Having achieved their immediate objective, the government would be wise to recognize the existence of a balance of payments crisis, and introduce suitable measures to curb imports without further delay.

I ask honorable members to note particularly the last paragraph.

That is a journal of the Australia and New Zealand Bank, not of the Labour Party or of any kind of radical organization. It is a statement made by a financial institution the views of which are normally completely in line with those of the Government.

The simple fact is that since June last our overseas reserves have gone down by £127,000,000. Retail sales have been tapering off. I have not time to give all the figures in this regard. In March, 1960, re:ail sales were 8.4 per cent, higher than they were twelve months earlier. At the end of the last year they were higher than at the same period twelve months earlier, but not by 8.4 per cent.; they were only 5.6 per cent, greater. The rate of increase had gone down by almost half. I have already mentioned that 30 per cent, fewer houses and flats are now being constructed. Of 34 branches of industrial production listed by the Commonwealth Bureau of Census and Statistics in March this year, nineteen showed declines over the last twelve months, as against fifteen that showed increases. Some of the industries showing declines were those concerned with gas, bricks, hardboard, floor coverings, domestic refrigerators, washing machines, radio sets, television sets, cotton yarn and woollen yarn. I have not time to mention them all.

The number of house approvals granted in the March quarter was 17,818, as against 25,813 in the March quarter last year. This showed a reduction of 30 per cent. I would like to have time to quote the remarks of the Victorian Liberal Minister for Housing, Mr. Petty, concerning people who live in ivory towers and quote statistics about how we are catching up with the housing lag. I would also like to quote in detail the remarks of Mr. Cox, a spokesman for the building industry in New South Wales, last Monday week, when he said that for builders connected with home building in New South Wales the position is worse than it was in depression days. That is strong language. Yet the Government wonders why there is this agitation in the community and why so many people are worrying about the position. These gentlemen I have mentioned are not politically biased against the Government. These condemnations . have been uttered by people who are not normally sympathetic to the Labour Party.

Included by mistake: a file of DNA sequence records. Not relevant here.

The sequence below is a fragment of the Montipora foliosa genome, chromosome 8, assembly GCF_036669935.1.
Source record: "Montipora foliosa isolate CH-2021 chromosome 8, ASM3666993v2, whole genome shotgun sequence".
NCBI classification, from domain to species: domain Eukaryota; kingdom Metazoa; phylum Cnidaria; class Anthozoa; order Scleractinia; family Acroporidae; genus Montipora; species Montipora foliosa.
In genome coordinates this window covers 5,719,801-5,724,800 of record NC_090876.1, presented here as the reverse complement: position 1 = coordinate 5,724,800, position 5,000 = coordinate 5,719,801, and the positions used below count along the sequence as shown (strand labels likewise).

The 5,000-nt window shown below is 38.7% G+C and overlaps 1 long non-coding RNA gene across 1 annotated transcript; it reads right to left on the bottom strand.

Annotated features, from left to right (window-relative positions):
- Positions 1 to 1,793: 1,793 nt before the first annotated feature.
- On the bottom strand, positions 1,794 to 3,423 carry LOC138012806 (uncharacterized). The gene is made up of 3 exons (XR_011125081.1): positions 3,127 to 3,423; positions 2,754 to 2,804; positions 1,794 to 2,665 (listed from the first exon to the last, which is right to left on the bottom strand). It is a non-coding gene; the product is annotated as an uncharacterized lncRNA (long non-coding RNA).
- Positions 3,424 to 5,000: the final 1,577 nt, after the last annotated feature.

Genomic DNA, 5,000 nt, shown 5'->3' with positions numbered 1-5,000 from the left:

The great tragedy of the situation is that not only is our consumption going down, not only have we got unemployment, and not only are businesses going out of existence; but our national development, which the previous speaker had the temerity to refer to, is being severely prejudiced by the Government's measures. I would like to touch on various aspects of national development, but I shall confine myself at the moment to a few remarks on one important aspect of it. I refer to education. In recent months we have found that the President of the United States of America has made 2,700,000,000 dollars available as federal aid for primary, secondary and technical education in that country. At the same time, the Australian Government rejects the almost universal demand of the Australian people that it should do something to lift up Australia's educational system, so that it may be more in line with the needs of our economy and may be more capable of assisting in overcoming the difficulties that we are facing.